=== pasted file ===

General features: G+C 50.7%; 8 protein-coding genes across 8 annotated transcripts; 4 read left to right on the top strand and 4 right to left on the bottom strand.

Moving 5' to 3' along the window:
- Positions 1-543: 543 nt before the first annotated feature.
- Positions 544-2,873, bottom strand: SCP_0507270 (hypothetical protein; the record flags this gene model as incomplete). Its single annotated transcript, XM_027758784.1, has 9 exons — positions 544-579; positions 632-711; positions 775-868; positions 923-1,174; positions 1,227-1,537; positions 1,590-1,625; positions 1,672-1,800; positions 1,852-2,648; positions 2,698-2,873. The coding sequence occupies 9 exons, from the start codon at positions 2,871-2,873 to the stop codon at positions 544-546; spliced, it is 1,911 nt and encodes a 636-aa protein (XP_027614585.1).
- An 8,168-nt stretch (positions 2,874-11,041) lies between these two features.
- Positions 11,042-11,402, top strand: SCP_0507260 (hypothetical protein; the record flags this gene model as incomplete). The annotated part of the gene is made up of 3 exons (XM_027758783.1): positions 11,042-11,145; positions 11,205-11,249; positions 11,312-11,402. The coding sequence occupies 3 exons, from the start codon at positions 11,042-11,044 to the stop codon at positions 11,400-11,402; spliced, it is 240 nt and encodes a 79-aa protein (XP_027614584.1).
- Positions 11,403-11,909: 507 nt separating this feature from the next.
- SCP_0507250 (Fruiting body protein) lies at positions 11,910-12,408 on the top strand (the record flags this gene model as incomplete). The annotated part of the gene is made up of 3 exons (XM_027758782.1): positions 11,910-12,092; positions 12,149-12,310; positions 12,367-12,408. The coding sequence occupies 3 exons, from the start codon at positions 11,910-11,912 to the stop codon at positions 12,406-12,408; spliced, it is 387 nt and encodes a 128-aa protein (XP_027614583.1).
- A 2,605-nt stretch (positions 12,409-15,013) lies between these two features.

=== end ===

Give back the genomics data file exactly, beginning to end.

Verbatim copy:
General features: G+C 50.7%; 8 protein-coding genes across 8 annotated transcripts; 4 read left to right on the top strand and 4 right to left on the bottom strand.

Moving 5' to 3' along the window:
- Positions 1-543: 543 nt before the first annotated feature.
- Positions 544-2,873, bottom strand: SCP_0507270 (hypothetical protein; the record flags this gene model as incomplete). Its single annotated transcript, XM_027758784.1, has 9 exons — positions 544-579; positions 632-711; positions 775-868; positions 923-1,174; positions 1,227-1,537; positions 1,590-1,625; positions 1,672-1,800; positions 1,852-2,648; positions 2,698-2,873. The coding sequence occupies 9 exons, from the start codon at positions 2,871-2,873 to the stop codon at positions 544-546; spliced, it is 1,911 nt and encodes a 636-aa protein (XP_027614585.1).
- An 8,168-nt stretch (positions 2,874-11,041) lies between these two features.
- Positions 11,042-11,402, top strand: SCP_0507260 (hypothetical protein; the record flags this gene model as incomplete). The annotated part of the gene is made up of 3 exons (XM_027758783.1): positions 11,042-11,145; positions 11,205-11,249; positions 11,312-11,402. The coding sequence occupies 3 exons, from the start codon at positions 11,042-11,044 to the stop codon at positions 11,400-11,402; spliced, it is 240 nt and encodes a 79-aa protein (XP_027614584.1).
- Positions 11,403-11,909: 507 nt separating this feature from the next.
- SCP_0507250 (Fruiting body protein) lies at positions 11,910-12,408 on the top strand (the record flags this gene model as incomplete). The annotated part of the gene is made up of 3 exons (XM_027758782.1): positions 11,910-12,092; positions 12,149-12,310; positions 12,367-12,408. The coding sequence occupies 3 exons, from the start codon at positions 11,910-11,912 to the stop codon at positions 12,406-12,408; spliced, it is 387 nt and encodes a 128-aa protein (XP_027614583.1).
- A 2,605-nt stretch (positions 12,409-15,013) lies between these two features.